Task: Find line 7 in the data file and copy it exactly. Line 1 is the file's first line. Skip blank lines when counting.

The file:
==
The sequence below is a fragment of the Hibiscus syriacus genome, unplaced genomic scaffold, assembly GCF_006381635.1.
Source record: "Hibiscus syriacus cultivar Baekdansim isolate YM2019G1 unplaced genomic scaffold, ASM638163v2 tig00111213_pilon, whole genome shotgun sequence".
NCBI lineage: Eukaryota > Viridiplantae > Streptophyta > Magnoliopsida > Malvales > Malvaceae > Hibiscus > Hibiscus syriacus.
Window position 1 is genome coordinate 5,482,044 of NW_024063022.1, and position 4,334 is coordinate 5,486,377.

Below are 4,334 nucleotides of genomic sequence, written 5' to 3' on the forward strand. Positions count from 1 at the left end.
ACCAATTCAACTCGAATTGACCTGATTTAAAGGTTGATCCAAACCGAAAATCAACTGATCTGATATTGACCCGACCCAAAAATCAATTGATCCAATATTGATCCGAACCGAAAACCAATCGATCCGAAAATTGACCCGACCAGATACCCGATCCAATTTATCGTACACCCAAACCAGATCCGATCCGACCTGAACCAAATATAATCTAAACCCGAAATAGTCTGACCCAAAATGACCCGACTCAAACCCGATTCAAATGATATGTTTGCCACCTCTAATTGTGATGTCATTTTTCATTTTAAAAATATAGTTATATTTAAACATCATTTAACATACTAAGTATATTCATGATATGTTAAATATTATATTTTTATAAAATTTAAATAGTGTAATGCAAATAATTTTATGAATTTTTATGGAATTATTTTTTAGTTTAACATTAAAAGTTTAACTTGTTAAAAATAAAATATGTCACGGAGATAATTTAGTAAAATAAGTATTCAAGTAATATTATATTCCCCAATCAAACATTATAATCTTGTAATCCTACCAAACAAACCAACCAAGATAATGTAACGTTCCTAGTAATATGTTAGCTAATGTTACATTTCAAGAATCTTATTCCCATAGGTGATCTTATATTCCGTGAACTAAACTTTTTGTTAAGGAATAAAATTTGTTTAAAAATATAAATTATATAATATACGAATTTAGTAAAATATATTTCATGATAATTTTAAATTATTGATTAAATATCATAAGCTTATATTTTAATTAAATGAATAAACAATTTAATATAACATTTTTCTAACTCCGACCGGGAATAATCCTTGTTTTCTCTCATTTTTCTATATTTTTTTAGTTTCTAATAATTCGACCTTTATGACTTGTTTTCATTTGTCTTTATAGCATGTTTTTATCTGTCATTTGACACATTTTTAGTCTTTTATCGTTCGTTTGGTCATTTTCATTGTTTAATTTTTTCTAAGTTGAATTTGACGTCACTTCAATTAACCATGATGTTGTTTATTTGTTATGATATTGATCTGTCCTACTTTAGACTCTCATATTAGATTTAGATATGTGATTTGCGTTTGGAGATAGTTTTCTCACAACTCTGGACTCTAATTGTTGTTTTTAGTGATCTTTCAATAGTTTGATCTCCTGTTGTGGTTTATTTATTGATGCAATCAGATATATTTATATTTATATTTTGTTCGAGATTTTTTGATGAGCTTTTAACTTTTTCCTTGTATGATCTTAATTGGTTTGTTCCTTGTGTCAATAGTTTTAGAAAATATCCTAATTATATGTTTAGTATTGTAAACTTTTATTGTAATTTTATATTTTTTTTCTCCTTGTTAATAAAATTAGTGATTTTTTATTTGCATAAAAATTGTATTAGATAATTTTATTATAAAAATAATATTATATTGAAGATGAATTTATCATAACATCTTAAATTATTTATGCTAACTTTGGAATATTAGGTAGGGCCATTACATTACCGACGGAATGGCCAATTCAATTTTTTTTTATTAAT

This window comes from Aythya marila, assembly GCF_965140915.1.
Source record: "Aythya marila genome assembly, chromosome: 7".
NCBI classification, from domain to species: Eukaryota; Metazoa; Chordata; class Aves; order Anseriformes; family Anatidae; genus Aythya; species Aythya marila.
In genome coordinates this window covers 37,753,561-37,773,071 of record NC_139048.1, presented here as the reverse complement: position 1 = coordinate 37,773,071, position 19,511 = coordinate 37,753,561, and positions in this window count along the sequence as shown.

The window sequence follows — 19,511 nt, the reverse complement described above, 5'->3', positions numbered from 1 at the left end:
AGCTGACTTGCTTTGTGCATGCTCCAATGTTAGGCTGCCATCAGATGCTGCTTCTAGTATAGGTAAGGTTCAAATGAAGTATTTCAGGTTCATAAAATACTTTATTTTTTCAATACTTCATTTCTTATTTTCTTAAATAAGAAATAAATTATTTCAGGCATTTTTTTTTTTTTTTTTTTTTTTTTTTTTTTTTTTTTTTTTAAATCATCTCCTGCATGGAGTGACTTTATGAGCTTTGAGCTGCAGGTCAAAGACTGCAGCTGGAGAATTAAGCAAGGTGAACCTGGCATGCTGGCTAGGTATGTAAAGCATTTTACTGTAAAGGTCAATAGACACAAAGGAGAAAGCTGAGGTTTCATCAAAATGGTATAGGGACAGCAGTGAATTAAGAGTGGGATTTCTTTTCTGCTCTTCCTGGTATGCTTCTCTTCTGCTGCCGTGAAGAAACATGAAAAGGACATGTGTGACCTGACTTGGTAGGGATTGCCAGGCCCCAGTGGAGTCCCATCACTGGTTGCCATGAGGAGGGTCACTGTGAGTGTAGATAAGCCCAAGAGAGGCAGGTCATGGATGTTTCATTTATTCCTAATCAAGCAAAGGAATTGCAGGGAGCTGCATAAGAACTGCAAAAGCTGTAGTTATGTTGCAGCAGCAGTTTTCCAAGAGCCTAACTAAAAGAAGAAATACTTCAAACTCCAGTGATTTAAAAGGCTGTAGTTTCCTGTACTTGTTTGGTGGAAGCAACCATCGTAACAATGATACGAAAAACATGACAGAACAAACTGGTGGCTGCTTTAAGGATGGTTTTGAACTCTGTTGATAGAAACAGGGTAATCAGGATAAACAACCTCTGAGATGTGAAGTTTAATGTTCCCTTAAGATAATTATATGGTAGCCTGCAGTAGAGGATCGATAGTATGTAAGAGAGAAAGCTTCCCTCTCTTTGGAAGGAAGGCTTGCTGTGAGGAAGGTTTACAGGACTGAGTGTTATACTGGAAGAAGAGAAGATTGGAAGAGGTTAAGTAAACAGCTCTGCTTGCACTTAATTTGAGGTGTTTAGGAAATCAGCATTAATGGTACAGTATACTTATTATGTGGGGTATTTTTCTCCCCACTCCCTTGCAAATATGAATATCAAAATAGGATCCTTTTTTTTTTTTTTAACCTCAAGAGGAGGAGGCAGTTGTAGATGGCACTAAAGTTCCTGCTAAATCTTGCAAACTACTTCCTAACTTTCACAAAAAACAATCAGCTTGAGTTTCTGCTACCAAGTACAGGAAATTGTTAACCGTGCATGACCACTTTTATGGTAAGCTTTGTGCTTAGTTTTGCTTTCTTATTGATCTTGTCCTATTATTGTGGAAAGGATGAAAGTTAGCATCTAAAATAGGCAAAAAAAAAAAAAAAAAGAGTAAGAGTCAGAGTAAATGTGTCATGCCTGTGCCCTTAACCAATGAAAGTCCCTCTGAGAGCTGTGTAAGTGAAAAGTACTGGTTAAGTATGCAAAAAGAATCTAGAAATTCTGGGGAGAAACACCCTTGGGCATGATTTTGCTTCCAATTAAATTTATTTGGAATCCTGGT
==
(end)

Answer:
This window comes from Aythya marila, assembly GCF_965140915.1.